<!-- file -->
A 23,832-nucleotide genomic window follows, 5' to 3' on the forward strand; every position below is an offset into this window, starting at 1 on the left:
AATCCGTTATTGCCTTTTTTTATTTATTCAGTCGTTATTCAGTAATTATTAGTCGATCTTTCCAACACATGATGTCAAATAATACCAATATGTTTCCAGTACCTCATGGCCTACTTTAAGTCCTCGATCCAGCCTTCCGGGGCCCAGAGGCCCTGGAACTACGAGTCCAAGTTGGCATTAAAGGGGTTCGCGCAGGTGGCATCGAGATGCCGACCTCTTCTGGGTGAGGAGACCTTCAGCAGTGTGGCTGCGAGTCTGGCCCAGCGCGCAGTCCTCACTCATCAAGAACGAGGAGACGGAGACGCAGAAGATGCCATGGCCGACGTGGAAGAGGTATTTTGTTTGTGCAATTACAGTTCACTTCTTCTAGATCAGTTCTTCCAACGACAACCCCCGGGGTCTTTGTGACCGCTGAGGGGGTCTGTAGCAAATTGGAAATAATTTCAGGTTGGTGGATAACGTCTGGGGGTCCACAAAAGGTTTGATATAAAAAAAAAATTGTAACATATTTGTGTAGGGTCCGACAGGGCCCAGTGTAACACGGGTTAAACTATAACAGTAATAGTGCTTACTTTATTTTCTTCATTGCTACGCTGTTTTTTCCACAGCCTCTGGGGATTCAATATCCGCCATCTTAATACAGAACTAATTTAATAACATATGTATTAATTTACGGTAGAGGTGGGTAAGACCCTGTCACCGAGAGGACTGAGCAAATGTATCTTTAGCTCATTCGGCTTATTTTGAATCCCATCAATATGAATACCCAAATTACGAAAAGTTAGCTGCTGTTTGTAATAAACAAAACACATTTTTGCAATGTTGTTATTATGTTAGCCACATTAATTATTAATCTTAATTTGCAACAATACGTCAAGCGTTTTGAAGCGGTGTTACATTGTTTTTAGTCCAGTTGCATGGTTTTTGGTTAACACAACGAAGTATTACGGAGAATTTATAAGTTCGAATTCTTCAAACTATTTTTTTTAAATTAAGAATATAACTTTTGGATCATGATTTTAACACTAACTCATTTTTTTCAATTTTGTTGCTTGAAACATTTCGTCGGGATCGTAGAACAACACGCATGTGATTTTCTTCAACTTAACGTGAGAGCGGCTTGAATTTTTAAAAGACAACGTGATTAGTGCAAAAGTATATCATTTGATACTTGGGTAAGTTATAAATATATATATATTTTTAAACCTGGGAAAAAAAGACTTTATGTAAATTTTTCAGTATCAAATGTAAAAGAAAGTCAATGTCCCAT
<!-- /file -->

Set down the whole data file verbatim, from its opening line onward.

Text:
A 23,832-nucleotide genomic window follows, 5' to 3' on the forward strand; every position below is an offset into this window, starting at 1 on the left:
AATCCGTTATTGCCTTTTTTTATTTATTCAGTCGTTATTCAGTAATTATTAGTCGATCTTTCCAACACATGATGTCAAATAATACCAATATGTTTCCAGTACCTCATGGCCTACTTTAAGTCCTCGATCCAGCCTTCCGGGGCCCAGAGGCCCTGGAACTACGAGTCCAAGTTGGCATTAAAGGGGTTCGCGCAGGTGGCATCGAGATGCCGACCTCTTCTGGGTGAGGAGACCTTCAGCAGTGTGGCTGCGAGTCTGGCCCAGCGCGCAGTCCTCACTCATCAAGAACGAGGAGACGGAGACGCAGAAGATGCCATGGCCGACGTGGAAGAGGTATTTTGTTTGTGCAATTACAGTTCACTTCTTCTAGATCAGTTCTTCCAACGACAACCCCCGGGGTCTTTGTGACCGCTGAGGGGGTCTGTAGCAAATTGGAAATAATTTCAGGTTGGTGGATAACGTCTGGGGGTCCACAAAAGGTTTGATATAAAAAAAAAATTGTAACATATTTGTGTAGGGTCCGACAGGGCCCAGTGTAACACGGGTTAAACTATAACAGTAATAGTGCTTACTTTATTTTCTTCATTGCTACGCTGTTTTTTCCACAGCCTCTGGGGATTCAATATCCGCCATCTTAATACAGAACTAATTTAATAACATATGTATTAATTTACGGTAGAGGTGGGTAAGACCCTGTCACCGAGAGGACTGAGCAAATGTATCTTTAGCTCATTCGGCTTATTTTGAATCCCATCAATATGAATACCCAAATTACGAAAAGTTAGCTGCTGTTTGTAATAAACAAAACACATTTTTGCAATGTTGTTATTATGTTAGCCACATTAATTATTAATCTTAATTTGCAACAATACGTCAAGCGTTTTGAAGCGGTGTTACATTGTTTTTAGTCCAGTTGCATGGTTTTTGGTTAACACAACGAAGTATTACGGAGAATTTATAAGTTCGAATTCTTCAAACTATTTTTTTTAAATTAAGAATATAACTTTTGGATCATGATTTTAACACTAACTCATTTTTTTCAATTTTGTTGCTTGAAACATTTCGTCGGGATCGTAGAACAACACGCATGTGATTTTCTTCAACTTAACGTGAGAGCGGCTTGAATTTTTAAAAGACAACGTGATTAGTGCAAAAGTATATCATTTGATACTTGGGTAAGTTATAAATATATATATATTTTTAAACCTGGGAAAAAAAGACTTTATGTAAATTTTTCAGTATCAAATGTAAAAGAAAGTCAATGTCCCAT